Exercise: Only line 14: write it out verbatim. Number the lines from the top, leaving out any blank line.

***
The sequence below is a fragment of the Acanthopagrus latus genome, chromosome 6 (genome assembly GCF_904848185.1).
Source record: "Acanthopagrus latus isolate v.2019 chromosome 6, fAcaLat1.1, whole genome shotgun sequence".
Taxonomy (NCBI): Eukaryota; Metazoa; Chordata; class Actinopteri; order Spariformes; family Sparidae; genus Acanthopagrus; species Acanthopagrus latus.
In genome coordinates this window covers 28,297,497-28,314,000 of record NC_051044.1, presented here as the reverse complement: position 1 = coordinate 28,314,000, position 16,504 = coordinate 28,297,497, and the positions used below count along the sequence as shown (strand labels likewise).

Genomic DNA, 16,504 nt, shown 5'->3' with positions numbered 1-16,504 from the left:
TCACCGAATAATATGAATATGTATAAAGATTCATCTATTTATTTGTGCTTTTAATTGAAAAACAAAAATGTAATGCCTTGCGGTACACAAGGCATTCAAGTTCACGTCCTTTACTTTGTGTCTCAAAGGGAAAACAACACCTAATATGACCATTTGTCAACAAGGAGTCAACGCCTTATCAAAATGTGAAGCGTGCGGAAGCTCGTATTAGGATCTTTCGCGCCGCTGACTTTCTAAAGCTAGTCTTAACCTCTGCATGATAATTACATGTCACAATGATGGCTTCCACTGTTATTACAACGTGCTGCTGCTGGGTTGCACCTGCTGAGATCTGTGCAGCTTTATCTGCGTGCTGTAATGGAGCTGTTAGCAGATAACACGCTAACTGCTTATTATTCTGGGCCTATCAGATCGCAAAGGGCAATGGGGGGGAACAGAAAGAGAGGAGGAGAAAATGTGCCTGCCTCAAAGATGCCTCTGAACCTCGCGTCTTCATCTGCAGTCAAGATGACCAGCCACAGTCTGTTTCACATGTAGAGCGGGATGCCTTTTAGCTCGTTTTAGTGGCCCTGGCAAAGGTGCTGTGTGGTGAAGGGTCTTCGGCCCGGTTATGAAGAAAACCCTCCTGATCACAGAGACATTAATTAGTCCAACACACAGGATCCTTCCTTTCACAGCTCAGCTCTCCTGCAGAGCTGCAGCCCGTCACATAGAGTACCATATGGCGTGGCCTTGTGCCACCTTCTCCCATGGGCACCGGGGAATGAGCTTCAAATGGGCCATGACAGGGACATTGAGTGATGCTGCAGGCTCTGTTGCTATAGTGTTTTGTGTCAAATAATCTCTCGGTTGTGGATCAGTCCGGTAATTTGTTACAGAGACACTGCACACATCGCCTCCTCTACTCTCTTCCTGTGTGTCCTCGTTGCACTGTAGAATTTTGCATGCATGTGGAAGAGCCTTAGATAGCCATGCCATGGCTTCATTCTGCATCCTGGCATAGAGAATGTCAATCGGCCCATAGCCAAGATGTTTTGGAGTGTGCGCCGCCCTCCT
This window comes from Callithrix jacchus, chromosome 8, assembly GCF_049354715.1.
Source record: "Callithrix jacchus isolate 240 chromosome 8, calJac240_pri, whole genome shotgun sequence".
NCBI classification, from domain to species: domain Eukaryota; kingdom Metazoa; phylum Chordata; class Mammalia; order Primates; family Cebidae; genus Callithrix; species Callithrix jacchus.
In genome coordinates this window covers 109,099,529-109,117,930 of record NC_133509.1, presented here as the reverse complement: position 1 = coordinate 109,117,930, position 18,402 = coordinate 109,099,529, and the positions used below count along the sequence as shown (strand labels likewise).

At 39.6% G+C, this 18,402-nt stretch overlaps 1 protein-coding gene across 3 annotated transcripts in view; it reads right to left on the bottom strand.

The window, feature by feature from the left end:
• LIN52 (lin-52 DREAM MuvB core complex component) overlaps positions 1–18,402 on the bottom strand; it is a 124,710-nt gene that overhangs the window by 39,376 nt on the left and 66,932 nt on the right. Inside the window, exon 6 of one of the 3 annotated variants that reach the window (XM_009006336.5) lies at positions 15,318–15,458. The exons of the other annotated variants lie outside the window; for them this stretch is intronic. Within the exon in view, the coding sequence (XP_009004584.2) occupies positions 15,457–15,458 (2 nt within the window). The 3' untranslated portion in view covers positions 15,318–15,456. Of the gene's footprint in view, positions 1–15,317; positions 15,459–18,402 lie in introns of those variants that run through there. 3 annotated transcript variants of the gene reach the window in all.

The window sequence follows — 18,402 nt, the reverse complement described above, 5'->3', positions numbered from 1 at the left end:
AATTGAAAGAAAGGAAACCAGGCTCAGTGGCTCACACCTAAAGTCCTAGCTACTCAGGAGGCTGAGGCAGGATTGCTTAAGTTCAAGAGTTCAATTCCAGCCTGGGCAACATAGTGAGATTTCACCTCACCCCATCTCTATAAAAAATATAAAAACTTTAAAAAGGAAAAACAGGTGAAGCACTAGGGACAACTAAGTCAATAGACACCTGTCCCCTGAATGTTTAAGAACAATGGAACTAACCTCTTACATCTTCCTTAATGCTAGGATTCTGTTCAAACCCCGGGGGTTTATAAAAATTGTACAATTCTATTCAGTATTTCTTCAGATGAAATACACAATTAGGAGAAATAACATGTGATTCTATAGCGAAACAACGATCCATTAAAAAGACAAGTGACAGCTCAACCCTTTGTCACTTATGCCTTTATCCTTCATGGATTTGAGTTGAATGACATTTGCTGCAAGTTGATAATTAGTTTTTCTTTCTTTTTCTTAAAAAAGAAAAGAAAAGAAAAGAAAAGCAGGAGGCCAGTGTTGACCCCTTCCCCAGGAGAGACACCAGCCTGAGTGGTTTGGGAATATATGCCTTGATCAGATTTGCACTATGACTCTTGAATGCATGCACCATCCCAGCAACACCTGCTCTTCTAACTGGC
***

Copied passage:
The window sequence follows — 18,402 nt, the reverse complement described above, 5'->3', positions numbered from 1 at the left end: